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Last Updated: Thursday, 31 March 2005, 09:59 GMT 10:59 UK
Incinerator health risk 'unacceptable'
By Dr Vyvyan Howard
Head of Research, Developmental Toxico-Pathology Research Group

The pressures of safe waste disposal are mounting, as illustrated by IF's latest drama-documentary. Toxico-pathologist Dr Vyvyan Howard argues that the threats to human health from toxic emissions mean incinerators are not an acceptable option.

Dr Howard
Dr Howard: We are leaving a toxic legacy for future generations
The past 150 years have seen a significant increase in the toxicity of both domestic and industrial wastes.

The waste stream used to consist mainly of natural products, such as paper, wood and fabrics - neutral wastes which seldom caused problems.

But nowadays, many products include high levels of heavy metals and, in addition, synthetic plastics such as PVC, whose disposal has caused enormous health and environmental problems, plus a toxic legacy for future generations.

Thursday, 31 March, 2005
1900 BST

Studies of the development of foetuses and young children have led to an understanding of the effects of a number of global environmental pollutants which have their maximal impact during development.

Many of these chemicals are persistent and bio-accumulative, building up in our bodies over time.

Mothers pass these chemicals to their babies, both in the womb and in breast milk.

Some disrupt the action of the hormone systems, affecting babies' development in many different ways.

A number of well-documented effects have been shown to be happening at current environmental levels of dioxins and Polychlorinated biphenyls (PCBs), the best studied of the hormone-disrupting chemicals.


The so-called "background" levels of dioxin-like compounds are almost totally caused by human activities, mainly through combustion of organochlorine products, such as PVC.

Levels of dioxins have been reducing in recent years, but infants still receive many times the dose currently deemed "safe".

Indeed, recent evidence indicates that there may be no safe dose.

As the effects on the foetus occur at extremely low levels, always in combination with many other manufactured chemicals, dioxin levels need to be reduced as low as possible.

There is no place for incineration in municipal waste management

The foetus is the stage of life which is the most vulnerable to damage from hormone-disrupting chemicals.

These affect the many ways in which hormones regulate development in the womb and early childhood, with effects which can last throughout life.

These effects can range from an increased likelihood of respiratory problems or allergies, to reduced IQ, less efficient kidneys, reproductive problems or a higher probability of contracting cancer.

Effects on the intelligence, immune status and hormonal status of infants have been related quantitatively to the amount of dioxin-like substance in the mother's body.

Furthermore, many effects, including altered brain function and lung function, appear to persist past the age of seven.

Neurobehavioural and immune system deficits have been shown to be correlated with the level of PCBs and dioxins that infants received from their mothers while in the womb.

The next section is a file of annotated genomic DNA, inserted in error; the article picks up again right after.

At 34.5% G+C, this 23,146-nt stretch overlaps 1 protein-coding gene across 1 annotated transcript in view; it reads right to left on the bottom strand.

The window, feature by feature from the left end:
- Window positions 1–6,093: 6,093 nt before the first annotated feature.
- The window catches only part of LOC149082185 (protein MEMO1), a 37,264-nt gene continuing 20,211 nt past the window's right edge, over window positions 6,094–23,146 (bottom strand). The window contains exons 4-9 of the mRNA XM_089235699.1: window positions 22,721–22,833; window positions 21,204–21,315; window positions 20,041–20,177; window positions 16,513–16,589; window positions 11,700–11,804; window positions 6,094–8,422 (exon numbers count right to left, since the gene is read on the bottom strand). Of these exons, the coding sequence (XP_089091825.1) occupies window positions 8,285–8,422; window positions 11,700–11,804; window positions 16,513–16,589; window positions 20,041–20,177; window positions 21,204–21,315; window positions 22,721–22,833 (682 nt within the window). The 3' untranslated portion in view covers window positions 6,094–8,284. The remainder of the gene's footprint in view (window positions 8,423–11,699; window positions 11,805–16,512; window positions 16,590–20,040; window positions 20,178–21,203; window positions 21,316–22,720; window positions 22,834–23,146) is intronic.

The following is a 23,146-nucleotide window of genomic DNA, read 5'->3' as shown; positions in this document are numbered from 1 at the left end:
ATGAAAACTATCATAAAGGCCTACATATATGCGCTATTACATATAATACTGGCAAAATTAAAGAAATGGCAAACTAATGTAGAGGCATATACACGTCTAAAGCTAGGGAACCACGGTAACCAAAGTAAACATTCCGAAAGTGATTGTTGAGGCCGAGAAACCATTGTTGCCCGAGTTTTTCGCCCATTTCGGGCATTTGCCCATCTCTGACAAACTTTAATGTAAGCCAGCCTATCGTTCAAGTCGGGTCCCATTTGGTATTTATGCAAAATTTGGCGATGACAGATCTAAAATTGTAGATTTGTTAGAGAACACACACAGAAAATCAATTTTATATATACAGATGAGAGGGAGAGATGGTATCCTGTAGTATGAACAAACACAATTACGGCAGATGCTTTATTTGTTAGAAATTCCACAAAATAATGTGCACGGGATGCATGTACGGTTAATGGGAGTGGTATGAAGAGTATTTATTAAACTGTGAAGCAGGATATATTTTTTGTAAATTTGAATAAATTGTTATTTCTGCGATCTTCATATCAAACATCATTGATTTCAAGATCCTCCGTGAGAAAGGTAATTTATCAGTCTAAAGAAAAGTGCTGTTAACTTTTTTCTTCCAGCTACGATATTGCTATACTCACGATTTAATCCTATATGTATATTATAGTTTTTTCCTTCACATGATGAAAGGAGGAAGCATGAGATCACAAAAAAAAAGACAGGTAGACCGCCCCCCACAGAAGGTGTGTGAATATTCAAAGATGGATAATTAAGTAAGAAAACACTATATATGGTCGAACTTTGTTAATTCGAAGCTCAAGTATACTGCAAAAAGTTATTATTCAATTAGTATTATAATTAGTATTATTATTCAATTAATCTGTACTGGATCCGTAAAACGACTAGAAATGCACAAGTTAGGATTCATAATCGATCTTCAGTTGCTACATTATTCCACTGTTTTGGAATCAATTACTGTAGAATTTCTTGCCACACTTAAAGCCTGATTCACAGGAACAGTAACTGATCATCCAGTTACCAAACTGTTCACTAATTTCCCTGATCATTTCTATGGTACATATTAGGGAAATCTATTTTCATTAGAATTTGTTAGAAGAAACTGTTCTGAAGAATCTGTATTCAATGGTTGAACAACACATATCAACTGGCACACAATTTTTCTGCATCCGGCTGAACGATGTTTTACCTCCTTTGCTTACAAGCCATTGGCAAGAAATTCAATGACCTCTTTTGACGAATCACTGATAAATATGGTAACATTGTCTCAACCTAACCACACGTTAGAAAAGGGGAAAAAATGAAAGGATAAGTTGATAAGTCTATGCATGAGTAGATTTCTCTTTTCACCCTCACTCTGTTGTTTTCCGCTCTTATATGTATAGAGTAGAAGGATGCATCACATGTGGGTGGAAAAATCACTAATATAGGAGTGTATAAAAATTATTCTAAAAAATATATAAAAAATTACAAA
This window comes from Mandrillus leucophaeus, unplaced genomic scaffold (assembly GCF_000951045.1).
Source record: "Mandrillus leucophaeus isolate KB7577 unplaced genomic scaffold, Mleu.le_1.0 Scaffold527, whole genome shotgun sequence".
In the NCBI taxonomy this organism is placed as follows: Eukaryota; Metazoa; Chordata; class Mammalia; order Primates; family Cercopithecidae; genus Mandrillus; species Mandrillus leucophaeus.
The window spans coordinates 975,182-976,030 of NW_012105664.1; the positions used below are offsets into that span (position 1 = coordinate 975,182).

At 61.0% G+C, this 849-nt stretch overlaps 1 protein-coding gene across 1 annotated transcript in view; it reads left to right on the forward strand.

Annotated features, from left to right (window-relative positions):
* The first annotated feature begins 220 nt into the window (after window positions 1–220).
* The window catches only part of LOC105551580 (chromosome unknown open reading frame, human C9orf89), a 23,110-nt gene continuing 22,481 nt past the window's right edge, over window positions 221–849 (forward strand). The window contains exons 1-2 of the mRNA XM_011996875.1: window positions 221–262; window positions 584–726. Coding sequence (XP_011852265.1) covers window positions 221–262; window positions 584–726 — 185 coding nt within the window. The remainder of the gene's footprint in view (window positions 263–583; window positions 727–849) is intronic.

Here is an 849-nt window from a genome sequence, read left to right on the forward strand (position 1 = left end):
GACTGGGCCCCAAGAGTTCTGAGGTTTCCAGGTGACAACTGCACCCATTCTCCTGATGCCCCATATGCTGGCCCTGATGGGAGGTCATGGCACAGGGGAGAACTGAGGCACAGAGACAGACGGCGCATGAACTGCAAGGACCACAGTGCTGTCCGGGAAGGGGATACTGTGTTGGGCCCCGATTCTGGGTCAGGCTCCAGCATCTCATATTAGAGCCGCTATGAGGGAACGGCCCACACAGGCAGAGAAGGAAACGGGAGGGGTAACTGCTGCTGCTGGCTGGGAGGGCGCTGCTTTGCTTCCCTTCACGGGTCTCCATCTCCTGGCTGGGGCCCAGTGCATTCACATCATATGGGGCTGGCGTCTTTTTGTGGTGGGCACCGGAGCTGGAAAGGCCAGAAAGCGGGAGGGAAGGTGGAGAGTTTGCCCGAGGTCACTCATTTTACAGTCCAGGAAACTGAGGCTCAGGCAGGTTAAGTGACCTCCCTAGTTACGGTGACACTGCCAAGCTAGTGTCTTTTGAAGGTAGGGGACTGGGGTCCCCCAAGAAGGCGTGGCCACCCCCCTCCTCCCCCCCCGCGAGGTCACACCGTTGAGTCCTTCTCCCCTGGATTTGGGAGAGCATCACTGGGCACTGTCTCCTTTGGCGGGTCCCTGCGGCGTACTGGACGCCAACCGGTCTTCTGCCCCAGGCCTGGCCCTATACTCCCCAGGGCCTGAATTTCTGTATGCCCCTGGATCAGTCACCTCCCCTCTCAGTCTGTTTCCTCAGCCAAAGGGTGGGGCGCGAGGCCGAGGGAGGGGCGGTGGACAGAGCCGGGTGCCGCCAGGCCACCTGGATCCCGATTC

Effects on brain development include altered play behaviour as well as general mental and psychomotor development. Other papers also document various reproductive problems.

There is general acceptance that male reproductive health is under threat, and dioxin-like substances have also been related to a reduction in the proportion of male to female births.

'Toxic cocktail'

It is impossible to accurately cost out the health benefits arising from dioxin reduction, as the potential developmental health effects are so diverse, and can occur in synergy with other chemicals.

It is impossible to calculate the cost to society of, for example, a reduction in IQ levels, or the reduction in quality of life due to foetal kidney growth impairment, immune system or reproductive system, developing less than optimally, causing reduced potential, occasional illness throughout life or a higher risk of cancer.

A precautionary approach would be to reduce human exposure to all chemicals which persist and bioaccumulate or are capable of hormonal disruption, down to the absolutely unavoidable level, especially as mixtures of chemicals may have synergistic effects.

Professor Chris Coggins
Incineration is back on the agenda
Professor Chris Coggins

Above, I have cited scientific evidence of harm from just one group of persistent chemicals.

However, we are all exposed to a complex mixture of manufactured toxic chemicals and we have no way of testing the effects of such a cocktail.

Many of the components of this mixture come to us via our food as a secondary consequence of waste disposal.

Even the most modern incinerators still emit some dioxins and similar chemicals. These 'end of pipe' waste disposal solutions simply encourage manufacturers to continue with 'business as usual'.

There are two fundamental approaches to handling waste - either reduce the amount and toxicity of inputs to the waste stream; or attempt to deal with wastes once they have been produced.

Substitution of toxic chemicals in products, is the key to reducing health hazards.

For most of the known hormone-disrupting chemicals, there are substitutes which are less obviously problematic.

In summary, my researches have led me to the firm conclusion that there is no place for incineration in municipal waste management.

Policy should instead concentrate on maximal waste minimisation, reuse and recycling, together with substitution of toxic chemicals in products.

Dr Vyvyan Howard is a contributor to BBC Two's If... The Toxic Timebomb Goes Off, to be broadcast on Thursday, 31 March, 2005, at 1900 BST.

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